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Changes to right to work compliance: key takeaways for employers

16 February 2024

The Home Office recently updated the Employer’s guide to right to work checks. The guide contains references to the increased £60,000 civil penalty for illegal working, along with some small but significant changes that impact how employers complete compliant right to work checks. In this article, we highlight the key changes to help employers stay on top of right to work compliance.

The Employer’s guide to right to work checks (Employer’s guide) was updated on 8 February 2024. It applies to right to work checks completed on or after 13 February 2024.

The maximum civil penalty is now up to £60,000 per illegal worker

Any employer issued with a penalty notice on or after 13 February 2024 is subject to a maximum £45,000 civil penalty being imposed for a first breach of the scheme and a maximum of £60,000 per illegal worker for repeat breaches. The increased penalty will not apply if the illegal working identified in the notice ended on or before 12 February 2024. See our earlier article here for further information on this change.

Advice for employers on reporting illegal working

The guide now includes the following information on how to report illegal working identified during a follow-up right to work check:

In the event a follow-up check confirms an employee is working illegally in your workforce, you are advised to take steps to terminate employment and report the circumstances to the Home Office via the UKVI Helpline on 0300 790 6268 select the employer’s option, Monday to Friday (excluding bank holidays), 8am to 8pm Saturday and Sunday, 9:30am to 4:30pm. You must state that you are reporting illegal working in your workforce and request a Unique Reference Number (URN).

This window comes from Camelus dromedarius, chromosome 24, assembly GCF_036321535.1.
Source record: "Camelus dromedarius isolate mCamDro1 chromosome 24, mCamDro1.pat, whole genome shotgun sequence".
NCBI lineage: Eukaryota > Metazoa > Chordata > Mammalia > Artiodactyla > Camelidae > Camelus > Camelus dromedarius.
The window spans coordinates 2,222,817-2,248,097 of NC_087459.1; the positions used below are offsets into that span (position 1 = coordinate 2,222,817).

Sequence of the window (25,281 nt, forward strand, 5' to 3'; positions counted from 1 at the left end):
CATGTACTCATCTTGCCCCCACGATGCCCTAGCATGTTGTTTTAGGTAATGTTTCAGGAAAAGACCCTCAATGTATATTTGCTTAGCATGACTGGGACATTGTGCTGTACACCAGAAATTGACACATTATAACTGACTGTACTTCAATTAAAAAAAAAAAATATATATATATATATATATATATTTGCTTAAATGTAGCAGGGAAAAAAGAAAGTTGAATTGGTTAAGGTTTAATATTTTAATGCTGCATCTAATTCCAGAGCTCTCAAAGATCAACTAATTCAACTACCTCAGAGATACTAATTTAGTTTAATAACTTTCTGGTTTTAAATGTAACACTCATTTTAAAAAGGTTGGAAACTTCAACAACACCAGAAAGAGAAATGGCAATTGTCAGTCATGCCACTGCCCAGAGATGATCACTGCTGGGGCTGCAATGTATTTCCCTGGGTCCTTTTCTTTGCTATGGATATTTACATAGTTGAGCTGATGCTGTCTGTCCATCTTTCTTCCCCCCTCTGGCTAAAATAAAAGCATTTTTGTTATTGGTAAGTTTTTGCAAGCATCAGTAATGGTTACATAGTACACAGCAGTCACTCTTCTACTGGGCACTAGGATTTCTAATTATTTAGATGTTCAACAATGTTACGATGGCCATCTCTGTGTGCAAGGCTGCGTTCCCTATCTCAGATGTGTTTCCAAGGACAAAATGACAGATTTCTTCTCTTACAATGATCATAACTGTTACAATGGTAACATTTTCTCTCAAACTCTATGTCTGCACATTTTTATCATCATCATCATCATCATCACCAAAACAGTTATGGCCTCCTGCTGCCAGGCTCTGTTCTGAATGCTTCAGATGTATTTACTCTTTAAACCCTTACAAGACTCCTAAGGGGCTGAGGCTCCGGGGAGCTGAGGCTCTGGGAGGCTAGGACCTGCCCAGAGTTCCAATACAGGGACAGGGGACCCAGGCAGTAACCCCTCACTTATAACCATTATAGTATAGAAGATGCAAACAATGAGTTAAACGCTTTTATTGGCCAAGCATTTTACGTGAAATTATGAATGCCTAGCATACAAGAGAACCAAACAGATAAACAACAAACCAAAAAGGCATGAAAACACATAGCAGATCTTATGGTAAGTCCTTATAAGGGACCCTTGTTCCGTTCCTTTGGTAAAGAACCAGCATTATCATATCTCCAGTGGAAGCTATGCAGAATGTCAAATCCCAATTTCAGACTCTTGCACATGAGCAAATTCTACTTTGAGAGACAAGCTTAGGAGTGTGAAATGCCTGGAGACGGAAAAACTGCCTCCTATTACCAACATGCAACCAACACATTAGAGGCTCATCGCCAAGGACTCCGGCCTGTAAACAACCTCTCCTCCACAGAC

This advice is aimed at assisting employers to meet one of the mitigating factors that are relevant for calculating the level of civil penalty imposed for illegal working. However, in the context of a repeat right to work check, the employer will have a statutory excuse against liability for a civil penalty until the expiry date of the document they previously checked using a compliant right to work check process.

Provided the employer carries out the follow-up check before the existing statutory excuse expires, they should continue to be covered by it. However, prompt action may need to be taken to ensure the illegal working does not subsist beyond the expiry of the current statutory excuse, and to avoid the potential criminal sanction for knowingly employing an illegal worker.

Also, the guidance glosses over the reality that establishing whether an employee is working illegally can be complex. Where an employee cannot complete a follow-up right to work check in a straightforward way, we would suggest the employer considers taking immigration and employment advice before taking steps to terminate employment or contacting the Home Office.